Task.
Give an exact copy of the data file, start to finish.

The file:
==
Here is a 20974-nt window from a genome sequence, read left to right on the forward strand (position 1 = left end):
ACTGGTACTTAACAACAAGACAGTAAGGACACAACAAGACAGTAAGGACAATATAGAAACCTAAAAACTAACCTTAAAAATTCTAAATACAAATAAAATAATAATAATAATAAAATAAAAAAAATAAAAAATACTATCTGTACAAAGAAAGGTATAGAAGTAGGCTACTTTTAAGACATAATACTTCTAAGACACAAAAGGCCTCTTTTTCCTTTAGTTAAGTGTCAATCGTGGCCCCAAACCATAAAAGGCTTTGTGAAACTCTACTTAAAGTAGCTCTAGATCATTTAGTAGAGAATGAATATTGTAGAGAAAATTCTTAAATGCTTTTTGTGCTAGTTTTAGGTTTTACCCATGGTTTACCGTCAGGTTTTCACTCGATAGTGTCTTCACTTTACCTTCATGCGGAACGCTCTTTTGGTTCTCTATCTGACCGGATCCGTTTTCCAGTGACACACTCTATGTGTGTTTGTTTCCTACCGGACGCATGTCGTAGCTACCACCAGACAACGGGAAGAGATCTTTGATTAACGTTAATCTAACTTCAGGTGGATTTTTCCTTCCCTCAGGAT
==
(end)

Here is a 20974-nt window from a genome sequence, read left to right on the forward strand (position 1 = left end):
ACTGGTACTTAACAACAAGACAGTAAGGACACAACAAGACAGTAAGGACAATATAGAAACCTAAAAACTAACCTTAAAAATTCTAAATACAAATAAAATAATAATAATAATAAAATAAAAAAAATAAAAAATACTATCTGTACAAAGAAAGGTATAGAAGTAGGCTACTTTTAAGACATAATACTTCTAAGACACAAAAGGCCTCTTTTTCCTTTAGTTAAGTGTCAATCGTGGCCCCAAACCATAAAAGGCTTTGTGAAACTCTACTTAAAGTAGCTCTAGATCATTTAGTAGAGAATGAATATTGTAGAGAAAATTCTTAAATGCTTTTTGTGCTAGTTTTAGGTTTTACCCATGGTTTACCGTCAGGTTTTCACTCGATAGTGTCTTCACTTTACCTTCATGCGGAACGCTCTTTTGGTTCTCTATCTGACCGGATCCGTTTTCCAGTGACACACTCTATGTGTGTTTGTTTCCTACCGGACGCATGTCGTAGCTACCACCAGACAACGGGAAGAGATCTTTGATTAACGTTAATCTAACTTCAGGTGGATTTTTCCTTCCCTCAGGAT